EVERY now and then a dog is seen on the stage that seems to almost have human intelligence. This dog shows exceptional musical ability when he sits on the bench of an automatic piano and pats the keys, as the piano plays. That he has a musical sense of rhythm is shown by the fact that he pats the keys in time with the piece that is being, played. He is owned by a Berlin vaudeville performer.

TRAMP-METER (Dec, 1946)


TOBY the elephant, despite all his lumbering 10,500 lbs., can stalk his prey more stealthily than any other four-footed creature in the circus. The “tramp-meter” proves it.

With the one exception of the snake charmer’s python, the only other circus member who matches the elephant in lightness of step is the 500-lb. fat lady.

On GE’s electronic vibration meter, Toby rings up only three mils per second vibration. The lion measures 12 mils per second, the hippo 14, the tiger 9, the polar bear 6 and the llama 7.5.

When Wildlife Fights Back… (Oct, 1951)

When Wildlife Fights Back…

. . . the rabbit can become as dangerous as a raging lion, even a bird can commit mayhem and old Mother Nature turns all her fury upon the hapless hunter molesting her wards.

By Raymond R. Camp

tod and Gun Editor, N. Y. Times THE big brave hunter who arms himself with his trusty gun and journeys forth in search of prey, large and small, all too frequently winds up on the losing end of the game. Every once in a while Mother Nature gets fed up with having her wildlife become the target for scatter shot and copper-jacketed bullets and does a little table-turning. The Happy Hunting Ground is chock-full of nimrods who, if asked, would attribute their sudden demise to such harmless little critters as squirrels.

How Circus Elephants are TRAINED (Jul, 1931)

How Circus Elephants are TRAINED

Who wintered with the circus at Peru, Indiana, headquarters.

How do they train elephants to walk a tight rope and stand on two legs? Mr. Meier, intimately associated with the circus business, tells you all about the tricks of the trade in this fascinating elephant story, and incidentally disproves some favorite legends such as ah elephant’s ability to remember an injury for many years.

Exterminating Rats With Deadly Automobile Exhaust Gas (Jul, 1931)

Exterminating Rats With Deadly Automobile Exhaust Gas

“IF THE fumes from an automobile exhaust can kill humans, they should have the same effect on rats,” said the head of the Department of Health of Highland Park, Michigan. And so onto the exhaust pipe of a dilapidated Model T Ford discarded by the police officials, the health officers rigged up a rubber hose and established themselves as modern pied pipers.

The “hunters” first seal all the holes of the building to be operated upon, leaving just two openings. The hose is then inserted into one of these, the engine of the Ford coaxed to wheeze a bit, and the carbon monoxide does the rest.

They Grub for a Living (Oct, 1955)

They Grub for a Living

A few wheat beetles in a sack of chicken feed grew into a booming bait business.

By Shep Shepherd

BUGS can be big business. Just ask Marlyn A. Palmer and Ray Wiseman; they’re up to here in them—80 million of them every year.

Palmer and Wiseman raise golden grubs and sell them to fishermen throughout the United States, Mexico and Canada, shipping as many as a quarter-million grubs a day in busy seasons.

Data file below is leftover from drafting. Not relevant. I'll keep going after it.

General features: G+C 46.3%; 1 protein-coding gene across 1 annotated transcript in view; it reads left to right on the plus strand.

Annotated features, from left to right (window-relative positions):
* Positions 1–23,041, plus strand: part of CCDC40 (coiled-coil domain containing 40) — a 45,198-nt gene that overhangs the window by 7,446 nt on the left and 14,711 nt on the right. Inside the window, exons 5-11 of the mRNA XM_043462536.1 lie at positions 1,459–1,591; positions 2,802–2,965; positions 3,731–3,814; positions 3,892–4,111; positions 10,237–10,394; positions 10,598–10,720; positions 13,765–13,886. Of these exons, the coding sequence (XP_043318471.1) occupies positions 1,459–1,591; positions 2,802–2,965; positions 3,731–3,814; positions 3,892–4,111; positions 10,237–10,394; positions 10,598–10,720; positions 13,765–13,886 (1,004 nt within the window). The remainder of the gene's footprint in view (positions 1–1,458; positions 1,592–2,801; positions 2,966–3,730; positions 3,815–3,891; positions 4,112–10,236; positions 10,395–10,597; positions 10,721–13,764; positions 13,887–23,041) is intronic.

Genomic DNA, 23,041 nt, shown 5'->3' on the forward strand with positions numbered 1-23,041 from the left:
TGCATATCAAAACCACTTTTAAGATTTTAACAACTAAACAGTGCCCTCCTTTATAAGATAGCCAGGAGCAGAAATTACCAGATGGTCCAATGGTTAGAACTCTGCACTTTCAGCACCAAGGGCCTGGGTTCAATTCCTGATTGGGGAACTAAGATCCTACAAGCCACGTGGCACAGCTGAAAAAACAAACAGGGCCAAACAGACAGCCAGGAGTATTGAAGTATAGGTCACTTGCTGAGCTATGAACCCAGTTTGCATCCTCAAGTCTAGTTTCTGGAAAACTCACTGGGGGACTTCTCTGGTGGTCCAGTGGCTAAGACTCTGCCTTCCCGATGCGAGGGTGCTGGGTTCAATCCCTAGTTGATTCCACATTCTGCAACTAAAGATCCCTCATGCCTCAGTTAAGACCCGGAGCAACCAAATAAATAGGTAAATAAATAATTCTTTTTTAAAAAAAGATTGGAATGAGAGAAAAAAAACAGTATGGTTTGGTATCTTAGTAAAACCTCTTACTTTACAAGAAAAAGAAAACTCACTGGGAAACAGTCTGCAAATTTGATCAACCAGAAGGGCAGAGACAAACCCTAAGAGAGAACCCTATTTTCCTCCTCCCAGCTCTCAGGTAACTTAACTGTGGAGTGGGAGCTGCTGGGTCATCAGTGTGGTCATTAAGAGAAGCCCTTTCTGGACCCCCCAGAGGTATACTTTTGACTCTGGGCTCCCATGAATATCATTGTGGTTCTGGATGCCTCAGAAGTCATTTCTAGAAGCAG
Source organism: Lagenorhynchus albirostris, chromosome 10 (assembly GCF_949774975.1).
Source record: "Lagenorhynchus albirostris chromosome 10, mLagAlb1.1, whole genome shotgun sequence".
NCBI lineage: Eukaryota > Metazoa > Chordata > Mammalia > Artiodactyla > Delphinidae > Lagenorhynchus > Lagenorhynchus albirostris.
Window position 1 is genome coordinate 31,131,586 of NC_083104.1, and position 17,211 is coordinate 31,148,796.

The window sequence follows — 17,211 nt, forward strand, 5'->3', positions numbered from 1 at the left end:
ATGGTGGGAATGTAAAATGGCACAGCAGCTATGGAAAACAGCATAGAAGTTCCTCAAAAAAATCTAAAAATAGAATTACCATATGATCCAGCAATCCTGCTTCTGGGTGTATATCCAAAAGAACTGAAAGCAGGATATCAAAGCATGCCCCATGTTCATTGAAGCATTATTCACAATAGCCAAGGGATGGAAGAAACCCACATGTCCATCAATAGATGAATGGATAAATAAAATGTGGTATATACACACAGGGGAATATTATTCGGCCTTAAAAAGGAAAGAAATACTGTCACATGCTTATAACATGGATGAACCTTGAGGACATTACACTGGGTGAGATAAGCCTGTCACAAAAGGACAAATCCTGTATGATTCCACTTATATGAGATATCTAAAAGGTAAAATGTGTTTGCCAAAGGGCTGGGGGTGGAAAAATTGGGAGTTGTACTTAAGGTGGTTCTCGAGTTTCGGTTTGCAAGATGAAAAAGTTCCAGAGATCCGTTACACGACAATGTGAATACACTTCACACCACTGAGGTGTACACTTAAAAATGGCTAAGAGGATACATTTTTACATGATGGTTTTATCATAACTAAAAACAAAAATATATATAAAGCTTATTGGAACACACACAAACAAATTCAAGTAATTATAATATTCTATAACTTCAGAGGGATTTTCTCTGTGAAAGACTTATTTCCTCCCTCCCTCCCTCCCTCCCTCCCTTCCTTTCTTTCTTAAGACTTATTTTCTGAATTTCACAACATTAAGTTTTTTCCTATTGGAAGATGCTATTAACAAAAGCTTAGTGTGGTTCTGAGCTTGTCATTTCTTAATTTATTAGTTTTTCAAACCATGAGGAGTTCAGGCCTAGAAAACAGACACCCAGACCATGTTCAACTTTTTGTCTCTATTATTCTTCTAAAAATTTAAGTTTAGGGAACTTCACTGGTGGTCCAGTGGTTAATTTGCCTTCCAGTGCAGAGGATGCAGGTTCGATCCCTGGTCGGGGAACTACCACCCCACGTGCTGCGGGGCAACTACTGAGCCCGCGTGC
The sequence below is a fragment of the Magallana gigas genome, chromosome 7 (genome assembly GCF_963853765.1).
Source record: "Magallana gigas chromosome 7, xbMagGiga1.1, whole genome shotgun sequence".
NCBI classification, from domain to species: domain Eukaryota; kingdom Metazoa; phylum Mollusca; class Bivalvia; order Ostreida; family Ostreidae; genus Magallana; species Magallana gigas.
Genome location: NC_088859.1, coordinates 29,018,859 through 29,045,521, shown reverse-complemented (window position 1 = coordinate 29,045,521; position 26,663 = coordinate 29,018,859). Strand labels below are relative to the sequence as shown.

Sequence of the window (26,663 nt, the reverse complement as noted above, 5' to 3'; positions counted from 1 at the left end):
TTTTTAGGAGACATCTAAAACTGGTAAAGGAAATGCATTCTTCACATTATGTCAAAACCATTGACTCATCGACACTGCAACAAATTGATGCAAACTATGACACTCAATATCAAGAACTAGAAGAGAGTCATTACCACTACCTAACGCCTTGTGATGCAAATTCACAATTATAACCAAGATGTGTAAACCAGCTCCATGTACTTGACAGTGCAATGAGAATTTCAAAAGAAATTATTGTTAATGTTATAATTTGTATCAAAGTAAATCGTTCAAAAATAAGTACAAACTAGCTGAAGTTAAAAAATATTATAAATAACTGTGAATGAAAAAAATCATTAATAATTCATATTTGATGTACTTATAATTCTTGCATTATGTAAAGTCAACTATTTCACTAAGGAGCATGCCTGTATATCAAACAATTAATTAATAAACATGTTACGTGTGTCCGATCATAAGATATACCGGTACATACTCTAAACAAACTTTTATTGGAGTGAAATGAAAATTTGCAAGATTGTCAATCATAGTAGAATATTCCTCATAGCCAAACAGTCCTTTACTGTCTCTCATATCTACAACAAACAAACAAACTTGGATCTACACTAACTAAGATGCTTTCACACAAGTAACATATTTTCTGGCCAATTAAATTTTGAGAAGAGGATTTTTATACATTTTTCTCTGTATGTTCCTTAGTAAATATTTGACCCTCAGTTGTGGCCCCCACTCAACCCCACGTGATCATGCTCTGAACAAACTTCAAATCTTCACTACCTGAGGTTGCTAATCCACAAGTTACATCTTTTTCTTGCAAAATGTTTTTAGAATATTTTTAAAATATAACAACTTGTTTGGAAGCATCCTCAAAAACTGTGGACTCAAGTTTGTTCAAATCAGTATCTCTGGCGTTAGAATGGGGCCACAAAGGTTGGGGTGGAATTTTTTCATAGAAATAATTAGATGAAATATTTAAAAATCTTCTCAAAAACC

The golden grub is the larva of the black wheat beetle. It hatches from an egg, remains a grub for a short time, then goes into the pupa stage from which it gradually changes into a mature beetle. The complete transformation takes about six months. It is the larva, or grub, that drives fish frantic and sends anglers flocking to the bait shops.

Gas Guns to Battle Wild Beasts on Galapagos Expedition (Jul, 1934)

Gas Guns to Battle Wild Beasts on Galapagos Expedition

EQUIPPED with gas guns effective at 150 yards, a scientific expedition in search of new specimens will give battle to the animals abounding on the Galapagos Islands. Located about 500 miles west of Ecuador, these islands have been a magnet for scientists since Charles Darwin first obtained valuable data for his “Origin of Species” from study of its animal inhabitants.

STRANGE in SCIENCE (Oct, 1951)


Simian Lipstick is applied by Leon Walters, taxidermist of the Chicago Museum of Natural History, to a figure of Bushman, famous Chicago Zoo gorilla. In life the ape stood 6 feet, 2 inches tall and weighed 550 pounds. Age at death was 23.

Battle Casualties are Spot, the pup and Tiger, the kitten who are comparing their simulated injuries. The ASPCA says that hysterical animals can be quite a problem should an attack come and holds courses in pet first aid and control in N. Y.

Bull Blinkers (Dec, 1951)

Bull Blinkers keep Joe the Hereford from charging through fences in response to amorous glances from cows in the next pasture. Clifford Houp of Hagerstown, Md., who owns Joe, came up with the idea. Now his bull can look down to eat, but can’t see those fluttering bovine eyelashes nearby.

Pigeons Now Take Aerial Photos (Jul, 1931) (Jul, 1931)

Pigeons Now Take Aerial Photos
AN automatic miniature camera strapped to the breast of a carrier pigeon is the latest method being employed for the making of aerial photographs in Germany. The camera is timed so that shutter is snapped at regular intervals in bird’s flight.